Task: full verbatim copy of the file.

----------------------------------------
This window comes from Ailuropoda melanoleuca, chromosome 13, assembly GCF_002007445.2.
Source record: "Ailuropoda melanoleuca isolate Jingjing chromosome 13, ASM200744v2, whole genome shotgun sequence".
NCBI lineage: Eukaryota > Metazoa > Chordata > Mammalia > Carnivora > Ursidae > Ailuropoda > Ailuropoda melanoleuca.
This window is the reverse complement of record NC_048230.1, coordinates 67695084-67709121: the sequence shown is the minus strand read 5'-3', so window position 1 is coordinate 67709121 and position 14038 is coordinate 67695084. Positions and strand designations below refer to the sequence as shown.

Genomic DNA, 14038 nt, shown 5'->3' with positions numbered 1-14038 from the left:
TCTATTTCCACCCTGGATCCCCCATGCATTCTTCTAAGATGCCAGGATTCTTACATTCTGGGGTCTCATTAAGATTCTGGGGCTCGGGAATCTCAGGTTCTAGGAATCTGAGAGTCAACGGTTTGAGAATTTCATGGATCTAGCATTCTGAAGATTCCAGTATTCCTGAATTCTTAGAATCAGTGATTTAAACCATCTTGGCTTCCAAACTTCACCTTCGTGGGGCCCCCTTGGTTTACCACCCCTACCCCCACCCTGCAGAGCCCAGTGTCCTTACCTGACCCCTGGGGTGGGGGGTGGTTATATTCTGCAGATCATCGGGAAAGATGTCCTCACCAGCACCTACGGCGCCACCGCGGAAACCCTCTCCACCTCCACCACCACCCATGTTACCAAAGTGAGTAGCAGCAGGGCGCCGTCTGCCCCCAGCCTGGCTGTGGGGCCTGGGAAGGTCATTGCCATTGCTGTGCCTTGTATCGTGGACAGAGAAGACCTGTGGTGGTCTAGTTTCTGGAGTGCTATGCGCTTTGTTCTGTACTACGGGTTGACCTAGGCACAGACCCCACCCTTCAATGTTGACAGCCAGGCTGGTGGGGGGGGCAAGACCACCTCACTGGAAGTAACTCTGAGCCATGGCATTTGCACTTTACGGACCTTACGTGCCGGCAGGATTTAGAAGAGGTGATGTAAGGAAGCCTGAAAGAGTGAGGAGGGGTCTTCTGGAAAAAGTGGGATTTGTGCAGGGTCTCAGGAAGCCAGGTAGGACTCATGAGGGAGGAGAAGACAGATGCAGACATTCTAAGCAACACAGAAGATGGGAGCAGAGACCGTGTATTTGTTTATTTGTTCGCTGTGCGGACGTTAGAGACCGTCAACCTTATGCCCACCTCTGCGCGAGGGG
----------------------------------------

This window comes from Ailuropoda melanoleuca, chromosome 13, assembly GCF_002007445.2.
Source record: "Ailuropoda melanoleuca isolate Jingjing chromosome 13, ASM200744v2, whole genome shotgun sequence".
NCBI lineage: Eukaryota > Metazoa > Chordata > Mammalia > Carnivora > Ursidae > Ailuropoda > Ailuropoda melanoleuca.
This window is the reverse complement of record NC_048230.1, coordinates 67695084-67709121: the sequence shown is the minus strand read 5'-3', so window position 1 is coordinate 67709121 and position 14038 is coordinate 67695084. Positions and strand designations below refer to the sequence as shown.

Genomic DNA, 14038 nt, shown 5'->3' with positions numbered 1-14038 from the left:
TCTATTTCCACCCTGGATCCCCCATGCATTCTTCTAAGATGCCAGGATTCTTACATTCTGGGGTCTCATTAAGATTCTGGGGCTCGGGAATCTCAGGTTCTAGGAATCTGAGAGTCAACGGTTTGAGAATTTCATGGATCTAGCATTCTGAAGATTCCAGTATTCCTGAATTCTTAGAATCAGTGATTTAAACCATCTTGGCTTCCAAACTTCACCTTCGTGGGGCCCCCTTGGTTTACCACCCCTACCCCCACCCTGCAGAGCCCAGTGTCCTTACCTGACCCCTGGGGTGGGGGGTGGTTATATTCTGCAGATCATCGGGAAAGATGTCCTCACCAGCACCTACGGCGCCACCGCGGAAACCCTCTCCACCTCCACCACCACCCATGTTACCAAAGTGAGTAGCAGCAGGGCGCCGTCTGCCCCCAGCCTGGCTGTGGGGCCTGGGAAGGTCATTGCCATTGCTGTGCCTTGTATCGTGGACAGAGAAGACCTGTGGTGGTCTAGTTTCTGGAGTGCTATGCGCTTTGTTCTGTACTACGGGTTGACCTAGGCACAGACCCCACCCTTCAATGTTGACAGCCAGGCTGGTGGGGGGGGCAAGACCACCTCACTGGAAGTAACTCTGAGCCATGGCATTTGCACTTTACGGACCTTACGTGCCGGCAGGATTTAGAAGAGGTGATGTAAGGAAGCCTGAAAGAGTGAGGAGGGGTCTTCTGGAAAAAGTGGGATTTGTGCAGGGTCTCAGGAAGCCAGGTAGGACTCATGAGGGAGGAGAAGACAGATGCAGACATTCTAAGCAACACAGAAGATGGGAGCAGAGACCGTGTATTTGTTTATTTGTTCGCTGTGCGGACGTTAGAGACCGTCAACCTTATGCCCACCTCTGCGCGAGGGG